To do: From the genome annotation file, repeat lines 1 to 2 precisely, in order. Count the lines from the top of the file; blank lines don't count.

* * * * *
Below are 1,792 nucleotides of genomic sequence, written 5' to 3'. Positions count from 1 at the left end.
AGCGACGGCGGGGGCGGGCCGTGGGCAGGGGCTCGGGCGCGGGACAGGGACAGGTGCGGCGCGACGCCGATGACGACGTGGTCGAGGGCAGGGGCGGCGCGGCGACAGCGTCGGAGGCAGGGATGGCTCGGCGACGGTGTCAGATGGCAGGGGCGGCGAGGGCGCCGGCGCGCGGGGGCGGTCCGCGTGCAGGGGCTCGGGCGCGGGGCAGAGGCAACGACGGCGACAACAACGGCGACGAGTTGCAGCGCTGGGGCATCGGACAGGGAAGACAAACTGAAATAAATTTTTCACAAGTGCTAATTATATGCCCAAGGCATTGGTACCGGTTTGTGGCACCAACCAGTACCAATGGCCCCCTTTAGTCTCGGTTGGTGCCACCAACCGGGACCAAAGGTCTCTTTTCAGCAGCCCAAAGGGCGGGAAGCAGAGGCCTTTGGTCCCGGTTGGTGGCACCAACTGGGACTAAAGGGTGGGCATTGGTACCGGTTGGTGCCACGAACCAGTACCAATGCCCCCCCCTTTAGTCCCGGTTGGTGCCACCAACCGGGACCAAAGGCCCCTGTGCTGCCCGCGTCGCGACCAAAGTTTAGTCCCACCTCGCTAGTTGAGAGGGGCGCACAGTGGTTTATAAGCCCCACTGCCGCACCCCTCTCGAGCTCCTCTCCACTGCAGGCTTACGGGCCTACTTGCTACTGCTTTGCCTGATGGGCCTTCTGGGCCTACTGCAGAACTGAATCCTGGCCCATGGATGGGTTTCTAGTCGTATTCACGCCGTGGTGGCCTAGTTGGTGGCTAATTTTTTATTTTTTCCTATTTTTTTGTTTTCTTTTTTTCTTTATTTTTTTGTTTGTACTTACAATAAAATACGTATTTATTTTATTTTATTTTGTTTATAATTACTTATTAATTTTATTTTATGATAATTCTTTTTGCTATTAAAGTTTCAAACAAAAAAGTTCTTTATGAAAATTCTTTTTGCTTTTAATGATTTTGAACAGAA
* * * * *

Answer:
Below are 1,792 nucleotides of genomic sequence, written 5' to 3'. Positions count from 1 at the left end.
AGCGACGGCGGGGGCGGGCCGTGGGCAGGGGCTCGGGCGCGGGACAGGGACAGGTGCGGCGCGACGCCGATGACGACGTGGTCGAGGGCAGGGGCGGCGCGGCGACAGCGTCGGAGGCAGGGATGGCTCGGCGACGGTGTCAGATGGCAGGGGCGGCGAGGGCGCCGGCGCGCGGGGGCGGTCCGCGTGCAGGGGCTCGGGCGCGGGGCAGAGGCAACGACGGCGACAACAACGGCGACGAGTTGCAGCGCTGGGGCATCGGACAGGGAAGACAAACTGAAATAAATTTTTCACAAGTGCTAATTATATGCCCAAGGCATTGGTACCGGTTTGTGGCACCAACCAGTACCAATGGCCCCCTTTAGTCTCGGTTGGTGCCACCAACCGGGACCAAAGGTCTCTTTTCAGCAGCCCAAAGGGCGGGAAGCAGAGGCCTTTGGTCCCGGTTGGTGGCACCAACTGGGACTAAAGGGTGGGCATTGGTACCGGTTGGTGCCACGAACCAGTACCAATGCCCCCCCCTTTAGTCCCGGTTGGTGCCACCAACCGGGACCAAAGGCCCCTGTGCTGCCCGCGTCGCGACCAAAGTTTAGTCCCACCTCGCTAGTTGAGAGGGGCGCACAGTGGTTTATAAGCCCCACTGCCGCACCCCTCTCGAGCTCCTCTCCACTGCAGGCTTACGGGCCTACTTGCTACTGCTTTGCCTGATGGGCCTTCTGGGCCTACTGCAGAACTGAATCCTGGCCCATGGATGGGTTTCTAGTCGTATTCACGCCGTGGTGGCCTAGTTGGTGGCTAATTTTTTATTTTTTCCTATTTTTTTGTTTTCTTTTTTTCTTTATTTTTTTGTTTGTACTTACAATAAAATACGTATTTATTTTATTTTATTTTGTTTATAATTACTTATTAATTTTATTTTATGATAATTCTTTTTGCTATTAAAGTTTCAAACAAAAAAGTTCTTTATGAAAATTCTTTTTGCTTTTAATGATTTTGAACAGAA